I am often asked when and/or how my interest in Australia got started. As with so many of my interests, it started with books. Between his service in the military and his career in business, my dad had gotten to know a fair number of Australians, and as Australians are great book lovers, books were what they most often sent as gifts. The one I remember most vividly was a magnificent volume titled The Australians, with gorgeous photography by Robert Goodman and wonderfully crafted text by George Johnston. It came out in 1966, and today you can only find it in secondhand shops, but during my childhood and into adulthood, I returned to it often. I’m sitting now, flipping through the book, and smiling that I have visited so many of the places that captured my imagination when I was a youngster.
Many other books followed, but it was about 10 years later that I saw the first images that suggested to me that Australia was actually a potential travel destination. John Denver shot a TV special in Australia, and he took a gaggle of celebrities on a tour to some of the most interesting places. Among those places, the one that was burned into my memory from that program was Ayers Rock/Uluru.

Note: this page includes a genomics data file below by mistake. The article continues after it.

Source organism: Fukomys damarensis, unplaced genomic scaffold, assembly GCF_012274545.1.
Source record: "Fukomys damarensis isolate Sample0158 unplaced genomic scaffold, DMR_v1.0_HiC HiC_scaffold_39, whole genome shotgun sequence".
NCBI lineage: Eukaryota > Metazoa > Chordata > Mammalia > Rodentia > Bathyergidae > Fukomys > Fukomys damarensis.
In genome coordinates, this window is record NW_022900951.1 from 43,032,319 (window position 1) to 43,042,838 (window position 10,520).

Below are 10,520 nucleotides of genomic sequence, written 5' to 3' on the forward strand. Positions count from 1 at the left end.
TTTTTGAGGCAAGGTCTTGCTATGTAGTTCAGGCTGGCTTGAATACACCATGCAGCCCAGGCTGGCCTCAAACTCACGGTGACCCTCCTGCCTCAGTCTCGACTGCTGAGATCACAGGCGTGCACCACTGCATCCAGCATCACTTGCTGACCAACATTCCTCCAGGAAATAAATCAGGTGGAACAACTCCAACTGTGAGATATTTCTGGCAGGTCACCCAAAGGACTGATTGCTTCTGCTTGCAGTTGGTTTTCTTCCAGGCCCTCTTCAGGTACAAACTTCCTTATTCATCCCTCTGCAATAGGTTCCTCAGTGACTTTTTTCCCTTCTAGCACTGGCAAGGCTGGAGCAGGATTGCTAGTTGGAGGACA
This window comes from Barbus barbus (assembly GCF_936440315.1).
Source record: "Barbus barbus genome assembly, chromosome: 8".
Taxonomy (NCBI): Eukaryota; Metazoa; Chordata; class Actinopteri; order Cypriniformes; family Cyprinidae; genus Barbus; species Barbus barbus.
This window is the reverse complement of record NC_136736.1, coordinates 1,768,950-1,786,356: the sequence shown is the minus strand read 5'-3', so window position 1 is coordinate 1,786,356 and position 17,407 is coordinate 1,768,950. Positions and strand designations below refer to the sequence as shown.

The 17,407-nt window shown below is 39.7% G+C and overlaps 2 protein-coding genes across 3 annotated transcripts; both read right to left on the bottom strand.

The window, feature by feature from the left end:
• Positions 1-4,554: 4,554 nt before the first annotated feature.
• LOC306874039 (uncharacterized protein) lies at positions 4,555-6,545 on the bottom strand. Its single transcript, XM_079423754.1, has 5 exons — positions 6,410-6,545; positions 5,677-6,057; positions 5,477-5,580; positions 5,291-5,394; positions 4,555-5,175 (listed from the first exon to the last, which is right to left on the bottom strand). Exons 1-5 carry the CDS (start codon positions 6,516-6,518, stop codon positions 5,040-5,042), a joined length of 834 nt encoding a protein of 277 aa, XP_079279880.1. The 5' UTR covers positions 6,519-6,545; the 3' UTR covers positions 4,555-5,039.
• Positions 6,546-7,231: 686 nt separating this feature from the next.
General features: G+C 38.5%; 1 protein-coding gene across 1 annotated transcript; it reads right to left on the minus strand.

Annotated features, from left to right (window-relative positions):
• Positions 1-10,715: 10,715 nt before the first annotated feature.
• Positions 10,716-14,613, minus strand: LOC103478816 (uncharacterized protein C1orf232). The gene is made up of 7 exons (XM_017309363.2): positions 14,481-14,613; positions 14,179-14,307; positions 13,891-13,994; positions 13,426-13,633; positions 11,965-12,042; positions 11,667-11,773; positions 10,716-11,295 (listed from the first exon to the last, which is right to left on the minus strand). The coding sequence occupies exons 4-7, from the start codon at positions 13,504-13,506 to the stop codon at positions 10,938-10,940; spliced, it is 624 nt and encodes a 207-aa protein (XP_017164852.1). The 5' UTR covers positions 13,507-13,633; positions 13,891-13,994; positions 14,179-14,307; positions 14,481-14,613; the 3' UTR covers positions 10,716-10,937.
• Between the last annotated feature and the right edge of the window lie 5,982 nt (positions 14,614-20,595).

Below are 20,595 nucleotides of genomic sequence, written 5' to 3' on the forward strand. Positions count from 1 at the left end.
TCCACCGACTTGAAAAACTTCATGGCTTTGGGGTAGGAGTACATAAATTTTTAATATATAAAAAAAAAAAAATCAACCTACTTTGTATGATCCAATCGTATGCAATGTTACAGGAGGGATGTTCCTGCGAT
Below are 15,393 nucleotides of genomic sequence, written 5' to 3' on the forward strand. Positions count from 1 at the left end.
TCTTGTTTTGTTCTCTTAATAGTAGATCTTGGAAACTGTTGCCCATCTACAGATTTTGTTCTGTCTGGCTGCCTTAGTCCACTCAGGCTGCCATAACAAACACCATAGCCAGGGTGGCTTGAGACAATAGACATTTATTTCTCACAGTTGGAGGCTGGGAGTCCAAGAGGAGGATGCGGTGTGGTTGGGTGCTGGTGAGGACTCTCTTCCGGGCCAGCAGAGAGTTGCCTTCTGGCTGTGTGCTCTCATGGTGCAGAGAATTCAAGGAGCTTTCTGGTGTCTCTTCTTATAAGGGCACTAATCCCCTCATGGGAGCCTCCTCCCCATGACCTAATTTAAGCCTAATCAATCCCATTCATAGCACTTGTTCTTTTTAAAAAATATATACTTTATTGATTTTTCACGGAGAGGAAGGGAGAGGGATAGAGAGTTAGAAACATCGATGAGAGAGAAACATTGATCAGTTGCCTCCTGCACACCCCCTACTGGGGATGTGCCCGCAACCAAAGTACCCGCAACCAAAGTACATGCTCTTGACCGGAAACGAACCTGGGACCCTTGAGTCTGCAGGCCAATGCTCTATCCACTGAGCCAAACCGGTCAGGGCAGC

It was many more years before I finally got to the place where I needed Australia–really needed to go and explore it for myself–and understood that it was okay to go. That was the trip, of course, that changed my life, the trip that became my book Waltzing Australia — the reason people ask me how my interest in Australia got started.
I like to think that someday, someone else will be asked how their interest in Australia got started, and that for someone, it will be with my book or my blog. We’ll see.
Anyway, John Denver really liked Australia, so he went more than once. In fact, the John Denver CDs in my collection were purchased in Australia– which means they have songs that I don’t think many folks in the United States have heard, including Sing Australia. It’s not my favorite John Denver song (hard to pick a favorite, though if I had to, I’d say Calypso), but it’s definitely the most Australian of his songs. Here, it is presented with a nice slide show of Aussie images.
2 responses to “First Contact with Australia”
And now I know Cynthia … and thanks for the link to the Denver song. I didn’t know it. It’s rather lovely and the slide show is great. I recognise most of the places!
The other thing I appreciated about the song is that it mentioned Clancy of the Overflow, which I mentioned a few posts back. I figure it gives me a bit more credibility among non-Australian readers if another American says, “Yes, this is famous in Australia.” 🙂